A landlord is bound under the Retail Leases Act 2003 (Vic) to honour a lease which provides the tenant with an option to renew. However, this obligation to honour an option to renew is subject to some important exceptions. There are specific circumstances in which it is possible for a landlord to resist the tenant’s right to exercise their option. These include circumstances where:

  1. The tenant has not remedied any default under the lease, and the landlord has given the tenant written notice in relation to the default. A default refers to the failure to comply with any terms in the lease. Including payment on the correct date.
  2. The tenant has persistently defaulted under the lease and the landlord has given the tenant written notice of the defaults.

It is recommended that those involved in a potential breach of obligations, whether as tenant or landlord, seek the expert advice of a commercial lawyer.

In order to deny a tenant an option to renew, it will be necessary for the landlord to demonstrate that the tenant has failed to exercise their option to renew within the designated time frame. If the landlord fails to give the notice within six months of the last date available to exercise the option, the tenant is given a statutory extension of six months after the landlord eventually gives the notice to the tenant. Alternatively, the landlord can deny the option to renew if they can prove that the defaults as referred to above were “continued and constantly repeated”. What constitutes this will differ on the facts at hand.

Rental contract issues

Options to renew

A lease is a complex legal document, and an option clause will often contain specific requirements about how the option is to be validly exercised. Seeking the advice of an experienced commercial lawyer can assist retail tenants in ensuring that the requirements to exercise their option to renew are fulfilled by the required date.

Determining whether an option to renew has been exercised by a tenant will differ depending on the facts of each case. However, the following are general requirements to validly exercise the option:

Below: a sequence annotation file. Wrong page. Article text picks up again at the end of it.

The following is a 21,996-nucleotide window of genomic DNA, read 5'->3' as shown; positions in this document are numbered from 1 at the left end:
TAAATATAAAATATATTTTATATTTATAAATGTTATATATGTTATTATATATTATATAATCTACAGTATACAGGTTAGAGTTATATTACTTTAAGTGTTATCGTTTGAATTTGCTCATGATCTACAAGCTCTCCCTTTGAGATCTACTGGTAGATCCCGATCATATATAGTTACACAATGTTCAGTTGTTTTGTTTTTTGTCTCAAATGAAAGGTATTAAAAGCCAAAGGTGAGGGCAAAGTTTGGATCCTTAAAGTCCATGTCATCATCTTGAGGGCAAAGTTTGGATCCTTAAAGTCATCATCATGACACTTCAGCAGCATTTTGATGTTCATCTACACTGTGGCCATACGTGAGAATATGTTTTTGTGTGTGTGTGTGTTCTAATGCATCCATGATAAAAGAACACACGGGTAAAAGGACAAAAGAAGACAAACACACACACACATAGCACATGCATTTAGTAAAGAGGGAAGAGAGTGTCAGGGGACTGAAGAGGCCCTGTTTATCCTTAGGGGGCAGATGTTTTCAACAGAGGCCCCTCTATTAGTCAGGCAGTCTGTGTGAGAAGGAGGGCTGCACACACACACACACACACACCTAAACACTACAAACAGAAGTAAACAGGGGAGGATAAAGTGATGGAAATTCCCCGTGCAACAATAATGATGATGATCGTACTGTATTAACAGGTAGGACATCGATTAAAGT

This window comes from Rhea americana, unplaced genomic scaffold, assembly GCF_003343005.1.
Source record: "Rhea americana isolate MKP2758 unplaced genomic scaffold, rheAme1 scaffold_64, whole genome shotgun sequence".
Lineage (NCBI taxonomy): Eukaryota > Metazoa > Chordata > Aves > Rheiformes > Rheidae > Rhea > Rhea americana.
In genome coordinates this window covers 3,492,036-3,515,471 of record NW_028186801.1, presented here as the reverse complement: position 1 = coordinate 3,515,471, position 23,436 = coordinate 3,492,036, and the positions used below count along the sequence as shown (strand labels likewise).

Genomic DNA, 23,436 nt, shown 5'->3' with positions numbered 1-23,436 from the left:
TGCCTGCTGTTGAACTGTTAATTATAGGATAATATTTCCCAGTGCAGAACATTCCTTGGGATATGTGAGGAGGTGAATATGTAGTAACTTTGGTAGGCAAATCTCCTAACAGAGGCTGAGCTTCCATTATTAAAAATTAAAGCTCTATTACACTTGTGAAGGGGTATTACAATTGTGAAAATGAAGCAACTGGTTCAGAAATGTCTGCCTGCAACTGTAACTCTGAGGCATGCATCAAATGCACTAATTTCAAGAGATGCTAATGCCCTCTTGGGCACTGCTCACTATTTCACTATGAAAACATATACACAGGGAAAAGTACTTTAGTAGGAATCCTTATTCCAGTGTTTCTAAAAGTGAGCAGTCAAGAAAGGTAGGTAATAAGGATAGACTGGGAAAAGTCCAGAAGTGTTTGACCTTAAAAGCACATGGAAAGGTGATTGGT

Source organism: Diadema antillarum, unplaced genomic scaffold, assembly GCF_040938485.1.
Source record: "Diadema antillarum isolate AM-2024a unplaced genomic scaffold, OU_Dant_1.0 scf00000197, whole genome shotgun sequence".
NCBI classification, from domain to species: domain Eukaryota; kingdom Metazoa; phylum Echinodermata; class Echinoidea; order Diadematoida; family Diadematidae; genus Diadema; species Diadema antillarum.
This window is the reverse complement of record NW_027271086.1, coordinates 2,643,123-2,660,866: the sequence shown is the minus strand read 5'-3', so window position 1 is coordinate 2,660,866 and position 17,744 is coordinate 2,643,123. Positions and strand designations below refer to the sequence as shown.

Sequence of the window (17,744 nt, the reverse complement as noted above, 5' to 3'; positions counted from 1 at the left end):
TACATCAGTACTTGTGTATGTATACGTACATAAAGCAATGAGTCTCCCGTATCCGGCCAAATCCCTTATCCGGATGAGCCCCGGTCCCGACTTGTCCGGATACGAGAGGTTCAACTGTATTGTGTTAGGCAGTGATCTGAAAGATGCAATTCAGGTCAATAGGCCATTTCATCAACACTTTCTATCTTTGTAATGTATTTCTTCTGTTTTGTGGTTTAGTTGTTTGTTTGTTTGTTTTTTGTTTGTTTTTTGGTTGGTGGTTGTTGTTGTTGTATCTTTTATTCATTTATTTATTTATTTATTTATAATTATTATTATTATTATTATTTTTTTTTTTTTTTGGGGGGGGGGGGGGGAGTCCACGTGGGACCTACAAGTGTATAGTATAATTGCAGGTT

1. The intention to exercise an option must be clear and unequivocal.
  2. The tenant’s expression of exercising an option should be put in writing.
  3. Once the tenant has provided notice in writing of their intention to exercise an option to renew, the tenant must perform the specific processes as outlined in the lease to finalise the terms of the renewed lease.

Adhering to these general requirements and the specific requirements stated in the retail lease can prevent a landlord having grounds to deny tenants their option to renew.

Other ways to avoid being denied an option to renew:

  • Negotiate the option to renew before entering into a Retail lease
  • Plan ahead for the end of your lease. This involves taking note of any dates by which lease option must be exercised
  • Seek specialist legal advice before you exercise an option to renew. This can help avoid any future disputes in relation to the terms of the lease.

No option to renew

Where a lease contains no option to renew, the landlord is under no obligation to renew the lease, even if the tenant has held their business on the premises for an extended period of time. If an option to renew is not provided for in the lease, the landlord is only required to give the tenant a written notice either offering a renewal or lease or advising that no renewal is available, no less than six months before the expiration of the lease.

It is therefore important for all business owners to review the rights they hold under a retail lease with an experienced commercial lawyer, and to ensure that an option to renew is clearly stipulated in the proposed retail lease if they wish to exercise such an option in the future.